Depending on which account you read of MSNBC’s Lawrence O’Donnell, the man is either an angel or the Devil himself.
“Lawrence O’Donnell doesn’t sound like he wants to be talking about himself or his prime-time cable show,” Kurtz writes of the MSNBC host. And later: “You can’t accuse the 59-year-old journeyman of overselling himself.” Kurtz talks about O’Donnell’s even temper as compared to his former colleague, Keith Olbermann, writing that there’s not much “resemblance in their style.” O’Donnell isn’t perfect, but that seems to be what Kurtz finds appealing. Kurtz describes O’Donnell’s tone as “that of a disapproving prep-school headmaster,” but the description seems endearing. O’Donnell is far from “playing the role of infallible host,” having apologized on the show twice in its short time on air, but that only serves to make him greater in Kurtz’s eyes.
Kurtz’s profile makes brief mention of another great O’Donnell trait – “he doesn’t seem overly sensitive to criticism” – with mention of a profile that took a much different look at the TV host: Moe Tkacik‘s New York Observer piece from last month.
In Tkacik’s piece, titled “The O’Donnell Factor: A Hill Hack Goes Prime-Time Wacko,” the freelancer and former WCP writer isn’t as enamored with O’Donnell. Tkacik writes O’Donnell has “specialized in the sort of news…preferred by people who can’t be bothered to follow the news” which has “proven such a disaster” that some viewers have decided to watch Parker Spitzer instead. (The horror!) O’Donnell is a “vigorously vacuous character whose insipidity of subject matter is matched only by his sanctimony.” Tkacik questions the murky details of O’Donnell’s life story: When did he graduate from college? How old is he? Did he actually write for the Harvard Lampoon? Why did O’Donnell really resign from his job on Capitol Hill? All questions Kurtz fails to ignore in his short paragraph on O’Donnell’s background. Tkacik closes with a debate O’Donnell had with former Florida Rep. Alan Grayson. A debate in which “Mr. O’Donnell was wrong, on his terms as well as those of any sane debate.”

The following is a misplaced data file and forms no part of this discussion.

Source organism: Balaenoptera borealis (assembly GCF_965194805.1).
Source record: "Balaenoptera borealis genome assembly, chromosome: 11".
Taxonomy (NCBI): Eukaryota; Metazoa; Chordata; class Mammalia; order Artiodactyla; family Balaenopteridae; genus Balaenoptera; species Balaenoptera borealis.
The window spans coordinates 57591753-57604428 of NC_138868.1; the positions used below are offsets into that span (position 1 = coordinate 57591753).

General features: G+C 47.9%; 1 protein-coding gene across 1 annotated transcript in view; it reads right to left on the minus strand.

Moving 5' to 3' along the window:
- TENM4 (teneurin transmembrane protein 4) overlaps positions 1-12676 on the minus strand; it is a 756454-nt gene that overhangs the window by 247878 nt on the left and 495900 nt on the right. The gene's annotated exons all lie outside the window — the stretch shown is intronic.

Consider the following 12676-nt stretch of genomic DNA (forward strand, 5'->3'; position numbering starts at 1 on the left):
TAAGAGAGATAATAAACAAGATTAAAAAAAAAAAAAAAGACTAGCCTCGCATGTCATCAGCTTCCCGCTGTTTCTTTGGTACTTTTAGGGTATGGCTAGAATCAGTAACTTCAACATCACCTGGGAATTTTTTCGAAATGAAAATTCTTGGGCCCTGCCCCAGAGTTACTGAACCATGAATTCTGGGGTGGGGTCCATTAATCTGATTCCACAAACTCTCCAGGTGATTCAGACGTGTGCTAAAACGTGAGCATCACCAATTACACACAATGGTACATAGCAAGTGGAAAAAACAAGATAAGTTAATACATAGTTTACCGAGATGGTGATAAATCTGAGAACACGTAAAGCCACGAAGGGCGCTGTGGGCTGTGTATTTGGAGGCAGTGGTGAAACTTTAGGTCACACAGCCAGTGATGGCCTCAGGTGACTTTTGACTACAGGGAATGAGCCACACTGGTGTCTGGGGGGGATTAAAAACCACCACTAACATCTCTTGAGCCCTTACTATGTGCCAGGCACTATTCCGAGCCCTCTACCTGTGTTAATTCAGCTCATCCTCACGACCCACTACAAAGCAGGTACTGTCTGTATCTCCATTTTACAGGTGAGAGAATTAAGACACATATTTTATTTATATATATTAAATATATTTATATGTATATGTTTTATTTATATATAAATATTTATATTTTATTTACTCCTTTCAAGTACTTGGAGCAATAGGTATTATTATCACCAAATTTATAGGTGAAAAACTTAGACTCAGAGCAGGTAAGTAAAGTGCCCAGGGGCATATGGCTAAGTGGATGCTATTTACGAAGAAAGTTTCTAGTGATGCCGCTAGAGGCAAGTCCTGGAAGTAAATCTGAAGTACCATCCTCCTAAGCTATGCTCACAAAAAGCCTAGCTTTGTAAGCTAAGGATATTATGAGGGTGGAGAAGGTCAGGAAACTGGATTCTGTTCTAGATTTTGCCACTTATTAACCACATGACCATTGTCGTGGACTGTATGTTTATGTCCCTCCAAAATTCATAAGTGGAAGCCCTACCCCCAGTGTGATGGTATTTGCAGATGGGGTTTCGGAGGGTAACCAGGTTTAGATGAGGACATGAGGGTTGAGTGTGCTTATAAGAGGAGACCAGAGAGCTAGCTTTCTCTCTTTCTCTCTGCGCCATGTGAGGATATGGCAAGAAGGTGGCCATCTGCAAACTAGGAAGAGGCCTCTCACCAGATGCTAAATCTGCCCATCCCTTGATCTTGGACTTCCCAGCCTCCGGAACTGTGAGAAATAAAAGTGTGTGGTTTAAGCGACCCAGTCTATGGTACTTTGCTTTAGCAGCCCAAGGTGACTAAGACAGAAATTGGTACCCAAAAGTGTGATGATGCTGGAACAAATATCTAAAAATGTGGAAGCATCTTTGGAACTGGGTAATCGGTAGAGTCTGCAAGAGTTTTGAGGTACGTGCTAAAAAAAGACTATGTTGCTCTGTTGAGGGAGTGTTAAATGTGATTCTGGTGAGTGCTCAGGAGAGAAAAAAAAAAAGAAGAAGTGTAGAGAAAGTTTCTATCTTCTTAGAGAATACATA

Both Kurtz and Tkacik discussed O’Donnell’s recent interview with Iowa Rep. Steve King, though with differing tones…
Kurtz: “Last month, O’Donnell ripped into Republican Congressman Steve King for saying he takes Obama’s word that he is a Christian. The host berated the Iowa lawmaker for refusing to acknowledge that he should correct people who mistakenly believe the president is a Muslim.”
Tkacik: “On it went, Mr. O’Donnell repeatedly interrupting the congressman he had invited on his program to discuss the outrage of Mr. O’Reilly’s repeated interruption of the non-Muslim commander in chief.”
On the matter of O’Donnell’s political views:
Kurtz: O’Donnell is a “self-described socialist.”
Tkacik: “Mr. O’Donnell bafflingly insists on using the term ‘socialist’ whenever asked to identify his place on the ideological spectrum.”